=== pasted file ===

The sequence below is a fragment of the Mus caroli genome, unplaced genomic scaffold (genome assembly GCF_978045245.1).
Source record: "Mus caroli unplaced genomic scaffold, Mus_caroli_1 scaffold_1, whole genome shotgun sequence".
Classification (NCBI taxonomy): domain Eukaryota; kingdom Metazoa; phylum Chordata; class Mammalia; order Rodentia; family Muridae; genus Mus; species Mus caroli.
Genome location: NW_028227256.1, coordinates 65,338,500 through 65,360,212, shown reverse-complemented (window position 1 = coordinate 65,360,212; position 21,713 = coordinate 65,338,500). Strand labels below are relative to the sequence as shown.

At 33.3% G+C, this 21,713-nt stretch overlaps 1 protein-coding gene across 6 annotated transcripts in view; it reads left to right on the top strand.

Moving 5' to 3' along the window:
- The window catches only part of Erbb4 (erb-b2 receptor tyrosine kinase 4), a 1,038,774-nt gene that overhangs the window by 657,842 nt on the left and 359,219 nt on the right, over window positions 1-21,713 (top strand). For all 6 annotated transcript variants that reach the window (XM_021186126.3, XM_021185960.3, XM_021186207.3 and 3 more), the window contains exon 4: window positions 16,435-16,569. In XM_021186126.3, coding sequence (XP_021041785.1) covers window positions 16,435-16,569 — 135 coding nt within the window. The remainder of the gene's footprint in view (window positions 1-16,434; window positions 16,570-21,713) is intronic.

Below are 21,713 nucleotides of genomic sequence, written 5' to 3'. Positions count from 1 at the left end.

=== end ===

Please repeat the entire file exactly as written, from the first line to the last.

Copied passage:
The sequence below is a fragment of the Mus caroli genome, unplaced genomic scaffold (genome assembly GCF_978045245.1).
Source record: "Mus caroli unplaced genomic scaffold, Mus_caroli_1 scaffold_1, whole genome shotgun sequence".
Classification (NCBI taxonomy): domain Eukaryota; kingdom Metazoa; phylum Chordata; class Mammalia; order Rodentia; family Muridae; genus Mus; species Mus caroli.
Genome location: NW_028227256.1, coordinates 65,338,500 through 65,360,212, shown reverse-complemented (window position 1 = coordinate 65,360,212; position 21,713 = coordinate 65,338,500). Strand labels below are relative to the sequence as shown.

At 33.3% G+C, this 21,713-nt stretch overlaps 1 protein-coding gene across 6 annotated transcripts in view; it reads left to right on the top strand.

Moving 5' to 3' along the window:
- The window catches only part of Erbb4 (erb-b2 receptor tyrosine kinase 4), a 1,038,774-nt gene that overhangs the window by 657,842 nt on the left and 359,219 nt on the right, over window positions 1-21,713 (top strand). For all 6 annotated transcript variants that reach the window (XM_021186126.3, XM_021185960.3, XM_021186207.3 and 3 more), the window contains exon 4: window positions 16,435-16,569. In XM_021186126.3, coding sequence (XP_021041785.1) covers window positions 16,435-16,569 — 135 coding nt within the window. The remainder of the gene's footprint in view (window positions 1-16,434; window positions 16,570-21,713) is intronic.

Below are 21,713 nucleotides of genomic sequence, written 5' to 3'. Positions count from 1 at the left end.